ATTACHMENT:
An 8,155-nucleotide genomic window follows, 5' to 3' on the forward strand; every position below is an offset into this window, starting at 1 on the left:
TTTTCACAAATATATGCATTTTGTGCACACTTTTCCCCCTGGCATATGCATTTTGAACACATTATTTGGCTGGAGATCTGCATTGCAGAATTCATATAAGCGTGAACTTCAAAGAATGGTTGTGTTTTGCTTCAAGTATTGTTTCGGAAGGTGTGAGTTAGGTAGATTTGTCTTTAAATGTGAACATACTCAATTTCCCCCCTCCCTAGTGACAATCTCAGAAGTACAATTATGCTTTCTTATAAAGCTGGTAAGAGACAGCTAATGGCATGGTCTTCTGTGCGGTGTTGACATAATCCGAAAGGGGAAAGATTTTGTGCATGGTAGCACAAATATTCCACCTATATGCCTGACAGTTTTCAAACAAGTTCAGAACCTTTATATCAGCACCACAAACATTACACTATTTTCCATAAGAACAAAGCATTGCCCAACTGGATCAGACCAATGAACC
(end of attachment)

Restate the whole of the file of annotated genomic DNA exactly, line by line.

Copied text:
An 8,155-nucleotide genomic window follows, 5' to 3' on the forward strand; every position below is an offset into this window, starting at 1 on the left:
TTTTCACAAATATATGCATTTTGTGCACACTTTTCCCCCTGGCATATGCATTTTGAACACATTATTTGGCTGGAGATCTGCATTGCAGAATTCATATAAGCGTGAACTTCAAAGAATGGTTGTGTTTTGCTTCAAGTATTGTTTCGGAAGGTGTGAGTTAGGTAGATTTGTCTTTAAATGTGAACATACTCAATTTCCCCCCTCCCTAGTGACAATCTCAGAAGTACAATTATGCTTTCTTATAAAGCTGGTAAGAGACAGCTAATGGCATGGTCTTCTGTGCGGTGTTGACATAATCCGAAAGGGGAAAGATTTTGTGCATGGTAGCACAAATATTCCACCTATATGCCTGACAGTTTTCAAACAAGTTCAGAACCTTTATATCAGCACCACAAACATTACACTATTTTCCATAAGAACAAAGCATTGCCCAACTGGATCAGACCAATGAACC